“We’re looking for a place to raise a family,” the note said. “Would you be interested in selling?”
The owners, a retired couple with dreams of Hawaii, loved their home on Bainbridge Island. But this, they decided, was a sign. It was time to move on to the next adventure, especially since they’d be leaving the circa 1906 house in the hands of a family who had a strong attraction to the place and longed to write the next chapter in its 100-year story. So they said aloha, and the young couple moved in.
For the next nine years, they rolled up their sleeves and made the dated but decidedly charming old house their home. They grew vegetables. They picked apples and pears in their orchard. They added a chicken coop and a flock of hens to one of their pastures. And they had their family, first a daughter and then a son.
It was perfect, just what they’d imagined. Except for one thing — the house was by no means perfect.
Yet they believed it could be.
“We took a long time to think about what changes we’d like,” the wife says. “Mostly we wanted it to be modern-day functional with respect for the history of the house.”
Their first step was to contact Smallwood Design and Construction, a Bainbridge Island company whose owner, Rob Smallwood, had given the couple a bid for a modest remodel years earlier. This time their go-to was his son, Ryan Smallwood, who served as project manager during what turned out to be a yearlong overhaul.
“We knew it was going to be costly, but that wasn’t the point,” the wife says.
The point — for the homeowners as well as for their designer, Michelle Burgess — was to honor the home’s heritage and architectural personality. Twelve months and a million decisions later, the result is an expanded and improved update of the original that brings to mind canning, quilts and cherry pie. It’s traditional but as fresh as laundry on the line.
“We came up with a lot of ideas on the fly,” Burgess says. “There are a lot of unknowns in a house of this age. You have to be open to improvisation.”
Down to the Studs
The homeowners came in with four big wants. First, to add square footage by pushing out the west wall and expanding the upper floor and the basement. Second, an obvious entry. The original layout with a door on three sides of the house left visitors wondering which door to use and the family wondering which door to go to at the sound of a knock. Third, a second upstairs bathroom. Finally, they wanted the property’s lovely, sunlit pond and orchard to become a focal point.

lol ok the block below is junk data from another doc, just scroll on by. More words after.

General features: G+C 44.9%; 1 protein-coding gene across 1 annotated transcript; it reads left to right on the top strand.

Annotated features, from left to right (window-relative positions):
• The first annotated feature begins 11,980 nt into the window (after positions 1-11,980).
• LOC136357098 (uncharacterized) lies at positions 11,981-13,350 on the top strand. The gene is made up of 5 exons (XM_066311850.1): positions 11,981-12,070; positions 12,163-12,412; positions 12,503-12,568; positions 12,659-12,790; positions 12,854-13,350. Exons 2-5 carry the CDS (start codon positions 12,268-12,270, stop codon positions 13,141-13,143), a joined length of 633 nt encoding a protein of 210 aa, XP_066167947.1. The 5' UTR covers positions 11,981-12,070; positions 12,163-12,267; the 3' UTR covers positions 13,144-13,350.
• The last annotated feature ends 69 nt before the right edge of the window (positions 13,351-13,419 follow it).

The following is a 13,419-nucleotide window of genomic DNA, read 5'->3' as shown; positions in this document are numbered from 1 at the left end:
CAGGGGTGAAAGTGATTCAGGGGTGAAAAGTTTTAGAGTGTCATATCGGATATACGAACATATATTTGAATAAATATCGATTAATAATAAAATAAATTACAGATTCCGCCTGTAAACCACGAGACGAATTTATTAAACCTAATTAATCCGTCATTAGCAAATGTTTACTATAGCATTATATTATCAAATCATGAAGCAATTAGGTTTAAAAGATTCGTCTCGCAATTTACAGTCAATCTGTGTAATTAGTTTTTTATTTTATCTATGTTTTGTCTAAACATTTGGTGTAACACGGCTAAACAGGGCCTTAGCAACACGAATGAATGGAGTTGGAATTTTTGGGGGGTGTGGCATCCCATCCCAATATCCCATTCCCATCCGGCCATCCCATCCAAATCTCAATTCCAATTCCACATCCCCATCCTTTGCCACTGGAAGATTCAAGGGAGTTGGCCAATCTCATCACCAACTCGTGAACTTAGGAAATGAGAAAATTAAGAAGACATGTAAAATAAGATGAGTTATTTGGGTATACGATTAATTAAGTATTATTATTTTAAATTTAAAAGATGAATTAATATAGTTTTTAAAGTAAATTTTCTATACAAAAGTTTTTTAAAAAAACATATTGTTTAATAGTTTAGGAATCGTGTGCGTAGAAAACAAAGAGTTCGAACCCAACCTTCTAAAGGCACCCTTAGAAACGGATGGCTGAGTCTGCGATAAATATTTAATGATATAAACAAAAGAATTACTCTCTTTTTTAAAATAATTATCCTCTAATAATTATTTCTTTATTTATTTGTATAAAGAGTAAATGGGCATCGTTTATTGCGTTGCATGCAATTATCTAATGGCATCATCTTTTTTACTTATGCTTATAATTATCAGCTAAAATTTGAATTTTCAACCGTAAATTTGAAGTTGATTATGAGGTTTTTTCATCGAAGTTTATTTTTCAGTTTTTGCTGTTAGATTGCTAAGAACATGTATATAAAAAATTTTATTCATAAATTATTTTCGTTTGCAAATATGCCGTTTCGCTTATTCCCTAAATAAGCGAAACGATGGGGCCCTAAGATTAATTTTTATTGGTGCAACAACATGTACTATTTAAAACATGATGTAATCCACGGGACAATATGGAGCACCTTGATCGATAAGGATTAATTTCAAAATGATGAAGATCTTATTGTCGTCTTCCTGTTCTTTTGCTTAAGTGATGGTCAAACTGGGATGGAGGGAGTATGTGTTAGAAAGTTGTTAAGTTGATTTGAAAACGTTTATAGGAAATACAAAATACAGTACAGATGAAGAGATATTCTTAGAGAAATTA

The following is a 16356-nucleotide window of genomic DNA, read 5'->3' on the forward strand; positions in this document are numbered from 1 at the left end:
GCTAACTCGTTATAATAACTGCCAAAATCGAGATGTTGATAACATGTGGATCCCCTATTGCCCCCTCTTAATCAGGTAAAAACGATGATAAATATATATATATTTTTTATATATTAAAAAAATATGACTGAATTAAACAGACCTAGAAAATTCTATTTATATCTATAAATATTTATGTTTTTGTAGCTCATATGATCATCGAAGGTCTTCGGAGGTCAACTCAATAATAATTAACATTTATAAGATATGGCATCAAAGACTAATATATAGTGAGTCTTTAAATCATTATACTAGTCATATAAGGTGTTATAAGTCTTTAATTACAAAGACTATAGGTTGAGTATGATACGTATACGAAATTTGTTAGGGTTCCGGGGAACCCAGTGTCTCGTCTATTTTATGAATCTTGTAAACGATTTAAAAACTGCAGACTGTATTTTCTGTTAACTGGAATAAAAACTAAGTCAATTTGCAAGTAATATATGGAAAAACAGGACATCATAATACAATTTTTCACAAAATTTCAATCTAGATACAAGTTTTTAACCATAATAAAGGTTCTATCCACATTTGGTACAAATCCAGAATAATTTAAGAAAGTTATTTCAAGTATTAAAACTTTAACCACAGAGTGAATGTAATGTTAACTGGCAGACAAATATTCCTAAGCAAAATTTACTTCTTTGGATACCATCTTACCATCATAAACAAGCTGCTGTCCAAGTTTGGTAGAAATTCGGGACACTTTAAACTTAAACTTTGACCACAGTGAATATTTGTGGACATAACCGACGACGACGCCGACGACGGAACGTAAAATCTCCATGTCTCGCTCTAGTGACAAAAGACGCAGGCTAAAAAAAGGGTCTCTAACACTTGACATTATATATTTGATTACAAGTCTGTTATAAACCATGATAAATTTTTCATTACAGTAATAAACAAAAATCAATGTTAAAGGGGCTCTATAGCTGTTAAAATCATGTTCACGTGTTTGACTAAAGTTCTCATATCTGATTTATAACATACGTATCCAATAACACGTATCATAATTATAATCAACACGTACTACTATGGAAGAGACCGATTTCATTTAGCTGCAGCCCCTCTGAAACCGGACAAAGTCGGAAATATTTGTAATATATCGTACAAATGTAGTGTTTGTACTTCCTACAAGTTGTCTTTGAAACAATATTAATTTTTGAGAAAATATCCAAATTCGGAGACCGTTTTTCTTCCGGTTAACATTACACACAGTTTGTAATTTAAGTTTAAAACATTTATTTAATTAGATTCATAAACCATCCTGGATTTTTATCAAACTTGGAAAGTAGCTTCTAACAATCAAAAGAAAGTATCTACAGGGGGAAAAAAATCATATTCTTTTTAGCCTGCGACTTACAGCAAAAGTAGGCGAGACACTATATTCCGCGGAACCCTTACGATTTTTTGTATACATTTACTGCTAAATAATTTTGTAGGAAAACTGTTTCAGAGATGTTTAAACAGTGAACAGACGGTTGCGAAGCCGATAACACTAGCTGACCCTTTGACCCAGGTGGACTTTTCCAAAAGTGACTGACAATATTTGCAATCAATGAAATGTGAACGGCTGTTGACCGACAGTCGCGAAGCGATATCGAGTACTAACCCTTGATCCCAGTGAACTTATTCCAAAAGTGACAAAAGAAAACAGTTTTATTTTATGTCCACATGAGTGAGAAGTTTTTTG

The project evolved week to week. Eventually, the house would be taken down to its studs. The new roof over the addition turned into a whole-house reroofing. Windows and doors were all replaced. Porches were added and entryways covered. Smallwood gave the house an earthquake-resistant structural upgrade. The addition extended the upstairs master and added a new family room on the main level.
As the builders dug in, Smallwood enjoyed the home’s many reminders of what construction was like in days gone by.
“The floor joists were actual old logs,” he says. “Along the way, someone said, ‘I’m going to put a window here’ and cut a hole in the wall. There was no insulation. Also, there’s nothing square in an old house like this; the trim was a challenge.”
Smallwood and his crew did some reframing and gave the house all-new siding. They also installed its first insulation. Wherever possible, they saved and reused original features including railings, beadboard and oak flooring.
“You gain a lot of character by using what’s here,” Smallwood says.
The team also added lots of attributes, such as a Dutch door to a new flagstone patio and an all-new kitchen starring countertops of dramatically veined Calacatta marble (Michelangelo’s favorite). Windows have turn-of-the-19th-century appeal and are paired in most cases, just like the originals. Window seats on the main and upper floors are a nod to nostalgia. A hidden TV cabinet above the family-room fireplace is the homeowners’ reluctant concession to modern distractions.
Burgess finessed every detail down to the colors. Clean, gleaming white is featured prominently on cabinetry, trim and cladded beams. The owners and Burgess gave a lot of thought to the exterior color. They considered blue and yellow, but eventually white won out. It is a classic farmhouse color, but they didn’t let the provenance of the house dictate every detail.
In the end, the team created a refreshed farmhouse that’s homespun, like a Chanel suit. The vintage home remains intact, melded with a seamless addition. The homeowners see themselves as stewards of a piece of island history.
A plaque outside the door proudly states: Built in 1906. Most importantly to them, the farmhouse remains what it always was, a place for family. It’s just what the couple always wanted.
“It’s somewhere the kids can run around and catch tadpoles and salamanders in the pond,” the wife says with a smile. “The TV cabinet will stay closed.”